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Collection Practice in Personal Injury Litigation


The operation was successful, but the patient died. This is how a litigant feels after obtaining a judgment against an uninsured defendant from whom it is impossible to collect. When settling a personal injury claim with an uninsured defendant or a self-insured entity, such as a government entity or a wealthy company, it is almost always a matter of weeks between settlement and receipt of the settlement monies. Such is not the case when settling with the vast majority of uninsured defendants.

Many, if not most, uninsured defendants are judgment proof. This means that it is next to impossible to collect in full, or perhaps even in part, on a judgment against such a defendant. If the person you have sued and taken a judgment against does not own real estate, valuable personal property, such as a car or expensive jewelry, does not have a large bank account or a salaried job, your collection efforts may prove not only fruitless and deeply frustrated, but also expensive.

You and your lawyer can spend a great deal of time and money trying to collect on such a judgment. The expression, throwing good money after bad, often describes this process. Most lawyers will not even take a personal injury case unless the defendant is insured or has substantial collectible assets.

Even if the injuries are very serious and the liability clear, you win the battle but lose the war if you cannot scoop up the pot of gold at the end of the rainbow. You should seriously consider right at the outset the wisdom of pursuing such a case. Ending up with an uncollectible judgment only adds insult to injury.

If you have a judgment against an uninsured individual, what should you do to try to collect? While collection law varies from state to state, the best hope for collecting money in such a case is when the defendant is the sole owner of real estate. You may be able to take two different steps against this property. First, you could try to execute on this judgment and force a sheriff sale of the property to satisfy the judgment. Realize that you may be putting a person out on the street if you do so. Not everyone has the stomach for forcing a sheriff sale on a defendant’s home. If you do, you may be able to collect the money from the sale, up to the amount of your judgment.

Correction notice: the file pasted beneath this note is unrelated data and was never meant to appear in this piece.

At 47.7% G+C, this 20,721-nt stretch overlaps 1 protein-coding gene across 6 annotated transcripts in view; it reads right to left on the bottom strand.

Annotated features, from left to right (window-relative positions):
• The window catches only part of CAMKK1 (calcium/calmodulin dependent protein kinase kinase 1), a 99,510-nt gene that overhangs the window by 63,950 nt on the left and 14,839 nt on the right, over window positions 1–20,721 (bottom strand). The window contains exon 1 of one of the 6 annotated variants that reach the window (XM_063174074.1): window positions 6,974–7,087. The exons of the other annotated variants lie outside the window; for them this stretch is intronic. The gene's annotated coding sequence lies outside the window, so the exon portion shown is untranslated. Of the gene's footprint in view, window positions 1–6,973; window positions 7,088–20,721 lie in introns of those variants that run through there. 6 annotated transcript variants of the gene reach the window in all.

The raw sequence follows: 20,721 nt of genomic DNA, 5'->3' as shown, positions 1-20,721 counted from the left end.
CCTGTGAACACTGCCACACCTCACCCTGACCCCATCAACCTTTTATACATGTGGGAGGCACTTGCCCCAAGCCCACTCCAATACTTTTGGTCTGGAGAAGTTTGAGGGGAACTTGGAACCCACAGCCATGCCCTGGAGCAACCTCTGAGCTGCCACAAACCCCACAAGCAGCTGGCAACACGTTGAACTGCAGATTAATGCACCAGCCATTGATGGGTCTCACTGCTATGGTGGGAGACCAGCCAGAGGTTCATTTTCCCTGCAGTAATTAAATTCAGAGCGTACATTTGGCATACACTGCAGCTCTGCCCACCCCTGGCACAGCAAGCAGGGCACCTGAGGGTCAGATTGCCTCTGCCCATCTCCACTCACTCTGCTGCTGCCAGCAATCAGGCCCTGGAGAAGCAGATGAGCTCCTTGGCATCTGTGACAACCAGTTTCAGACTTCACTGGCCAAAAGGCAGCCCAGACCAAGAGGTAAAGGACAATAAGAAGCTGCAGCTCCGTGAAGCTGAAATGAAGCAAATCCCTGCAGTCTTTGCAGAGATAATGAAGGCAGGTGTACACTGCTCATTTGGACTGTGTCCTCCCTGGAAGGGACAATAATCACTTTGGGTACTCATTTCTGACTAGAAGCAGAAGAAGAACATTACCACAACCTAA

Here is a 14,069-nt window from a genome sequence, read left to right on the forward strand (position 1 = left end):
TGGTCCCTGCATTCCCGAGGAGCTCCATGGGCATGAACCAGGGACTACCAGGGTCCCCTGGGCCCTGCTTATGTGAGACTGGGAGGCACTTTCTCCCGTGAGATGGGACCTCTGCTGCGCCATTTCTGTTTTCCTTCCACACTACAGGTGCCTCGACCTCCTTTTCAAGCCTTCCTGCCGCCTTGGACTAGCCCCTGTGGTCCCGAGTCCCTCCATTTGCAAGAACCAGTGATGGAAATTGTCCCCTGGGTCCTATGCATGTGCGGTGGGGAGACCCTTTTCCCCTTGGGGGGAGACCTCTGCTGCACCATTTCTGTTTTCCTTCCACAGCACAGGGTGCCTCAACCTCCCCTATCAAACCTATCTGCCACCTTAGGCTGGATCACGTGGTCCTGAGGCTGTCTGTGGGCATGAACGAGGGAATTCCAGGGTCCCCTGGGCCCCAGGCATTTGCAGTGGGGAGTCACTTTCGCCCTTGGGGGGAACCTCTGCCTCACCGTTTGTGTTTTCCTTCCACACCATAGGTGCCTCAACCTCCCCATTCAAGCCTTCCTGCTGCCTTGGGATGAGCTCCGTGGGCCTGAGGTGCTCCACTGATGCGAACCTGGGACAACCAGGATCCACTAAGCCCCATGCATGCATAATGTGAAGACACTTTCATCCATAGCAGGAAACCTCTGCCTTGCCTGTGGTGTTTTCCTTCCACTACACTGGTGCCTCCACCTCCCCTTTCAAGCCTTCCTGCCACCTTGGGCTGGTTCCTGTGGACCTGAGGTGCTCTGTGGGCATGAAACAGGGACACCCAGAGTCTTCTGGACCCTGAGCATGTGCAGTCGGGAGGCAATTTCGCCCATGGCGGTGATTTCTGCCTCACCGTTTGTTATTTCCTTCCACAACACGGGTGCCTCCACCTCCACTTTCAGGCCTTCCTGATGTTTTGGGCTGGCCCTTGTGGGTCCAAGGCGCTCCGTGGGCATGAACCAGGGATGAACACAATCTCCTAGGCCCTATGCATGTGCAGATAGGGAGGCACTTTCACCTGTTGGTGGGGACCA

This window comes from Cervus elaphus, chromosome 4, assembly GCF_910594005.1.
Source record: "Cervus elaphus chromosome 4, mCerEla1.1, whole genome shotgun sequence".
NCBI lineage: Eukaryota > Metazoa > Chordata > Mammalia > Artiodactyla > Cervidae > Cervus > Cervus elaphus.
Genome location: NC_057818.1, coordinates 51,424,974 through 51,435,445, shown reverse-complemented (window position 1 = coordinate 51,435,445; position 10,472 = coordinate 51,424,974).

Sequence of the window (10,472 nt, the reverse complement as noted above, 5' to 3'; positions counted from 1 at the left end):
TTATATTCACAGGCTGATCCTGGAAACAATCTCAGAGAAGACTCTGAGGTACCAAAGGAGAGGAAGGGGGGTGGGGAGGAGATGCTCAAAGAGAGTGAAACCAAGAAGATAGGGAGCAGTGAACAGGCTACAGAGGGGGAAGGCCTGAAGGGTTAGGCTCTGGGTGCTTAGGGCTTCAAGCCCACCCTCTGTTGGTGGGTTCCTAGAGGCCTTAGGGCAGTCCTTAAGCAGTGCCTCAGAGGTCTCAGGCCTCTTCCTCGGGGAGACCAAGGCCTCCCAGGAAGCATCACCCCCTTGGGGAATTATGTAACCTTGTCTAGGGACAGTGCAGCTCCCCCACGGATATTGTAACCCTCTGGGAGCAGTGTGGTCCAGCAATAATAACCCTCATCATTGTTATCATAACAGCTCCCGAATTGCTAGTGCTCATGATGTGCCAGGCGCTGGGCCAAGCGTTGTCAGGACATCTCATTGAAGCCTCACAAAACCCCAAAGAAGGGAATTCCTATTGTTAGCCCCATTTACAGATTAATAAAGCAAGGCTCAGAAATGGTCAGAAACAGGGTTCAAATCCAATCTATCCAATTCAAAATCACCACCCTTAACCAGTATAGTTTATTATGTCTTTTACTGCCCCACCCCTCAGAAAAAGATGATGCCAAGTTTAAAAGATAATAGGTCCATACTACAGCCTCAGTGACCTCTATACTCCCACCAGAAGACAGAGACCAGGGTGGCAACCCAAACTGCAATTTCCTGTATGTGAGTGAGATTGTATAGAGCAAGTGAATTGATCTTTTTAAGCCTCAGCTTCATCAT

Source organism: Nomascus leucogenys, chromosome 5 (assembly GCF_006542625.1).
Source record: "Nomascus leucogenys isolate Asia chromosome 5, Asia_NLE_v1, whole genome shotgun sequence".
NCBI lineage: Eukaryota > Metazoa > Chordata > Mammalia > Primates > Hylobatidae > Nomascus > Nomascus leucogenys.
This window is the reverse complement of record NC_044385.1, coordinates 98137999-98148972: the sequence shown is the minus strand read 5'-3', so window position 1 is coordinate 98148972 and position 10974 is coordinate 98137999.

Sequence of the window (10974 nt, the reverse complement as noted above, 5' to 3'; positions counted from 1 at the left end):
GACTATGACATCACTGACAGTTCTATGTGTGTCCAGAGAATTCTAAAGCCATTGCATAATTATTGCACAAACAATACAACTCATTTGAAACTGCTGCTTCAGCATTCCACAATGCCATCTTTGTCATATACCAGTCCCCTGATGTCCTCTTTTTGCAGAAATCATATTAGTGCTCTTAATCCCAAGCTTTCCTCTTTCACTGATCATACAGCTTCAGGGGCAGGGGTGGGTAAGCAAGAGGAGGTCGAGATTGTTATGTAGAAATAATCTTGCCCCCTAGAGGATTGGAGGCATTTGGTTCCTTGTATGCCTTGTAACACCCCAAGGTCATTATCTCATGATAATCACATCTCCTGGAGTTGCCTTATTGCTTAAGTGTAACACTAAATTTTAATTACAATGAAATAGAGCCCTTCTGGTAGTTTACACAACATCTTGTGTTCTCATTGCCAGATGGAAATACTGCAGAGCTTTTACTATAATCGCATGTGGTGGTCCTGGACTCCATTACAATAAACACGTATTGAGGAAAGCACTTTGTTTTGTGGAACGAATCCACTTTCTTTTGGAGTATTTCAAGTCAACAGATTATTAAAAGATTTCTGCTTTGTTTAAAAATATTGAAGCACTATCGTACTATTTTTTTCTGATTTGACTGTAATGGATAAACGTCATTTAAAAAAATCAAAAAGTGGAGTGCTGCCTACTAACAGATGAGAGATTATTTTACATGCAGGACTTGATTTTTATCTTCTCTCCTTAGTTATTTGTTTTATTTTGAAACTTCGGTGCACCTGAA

Second, if you record your judgment, it will appear on any title report for the property. When the defendant goes to sell or refinance the property, your judgment will act as a cloud on the title. The defendant may need to satisfy the judgment, that is, pay you for your damages, before the cloud is lifted. He or she may not be able to sell or refinance the property without paying off the judgment.

If the defendant is only a co-owner of the property, it may be impossible to take these steps. Since someone other than the defendant is also an owner, and since you do not have a judgment against that co-owner, you may not be able to force a sheriff sale or cloud the title on this property. Check the laws in your state to be sure of this.

If the defendant is the sole owner of a car, expensive jewelry, or other valuable property, you can try to force the sale of those assets in order to satisfy your judgment. It is easy to do an investigation through the Department of Motor Vehicles in order to determine if the defendant owns a car. If that car has 12 to 14 for documents that may be useful in obtaining the sheriff’s assistance in executing upon the defendant’s real estate or personal property.

Determining whether the defendant has other valuable property is going to take some sleuthing. It really depends on how hard you want to work at this, how good a private investigator you hire, and how much money you want to spend chasing down this property.

One step you can take is to send Interrogatories to both the defendant and to any bank at which you suspect he or she may have an account. See Form 12 for a sample set of Interrogatories that you can send to the defendant. These Interrogatories can help you locate collectible assets.

If the defendant refuses to reply, you will need to file a Discovery Motion asking the court to order the defendant to reply. See Form 6 from my book for a Discovery Motion that you can adapt to this situation.

See Form 13 from my book for a sample set of Interrogatories that you can send to every bank in the defendant’s town. These Interrogatories will help you determine whether the defendant has money at these banks.

If the defendant has a salaried position, you may be able to attach his or her wages. This forces his or her employer to send you a portion of the defendant’s paycheck every week until the judgment is paid off. Each state has its own rules and procedures for this type of action.

Another useful collection tool that some states offer involves car accident cases. If you obtain a judgment in such a case and the defendant refuses to pay, you may be able to get his or her driver’s license suspended. The defendant will be required to show proof that the judgment has been paid before the suspension is lifted.

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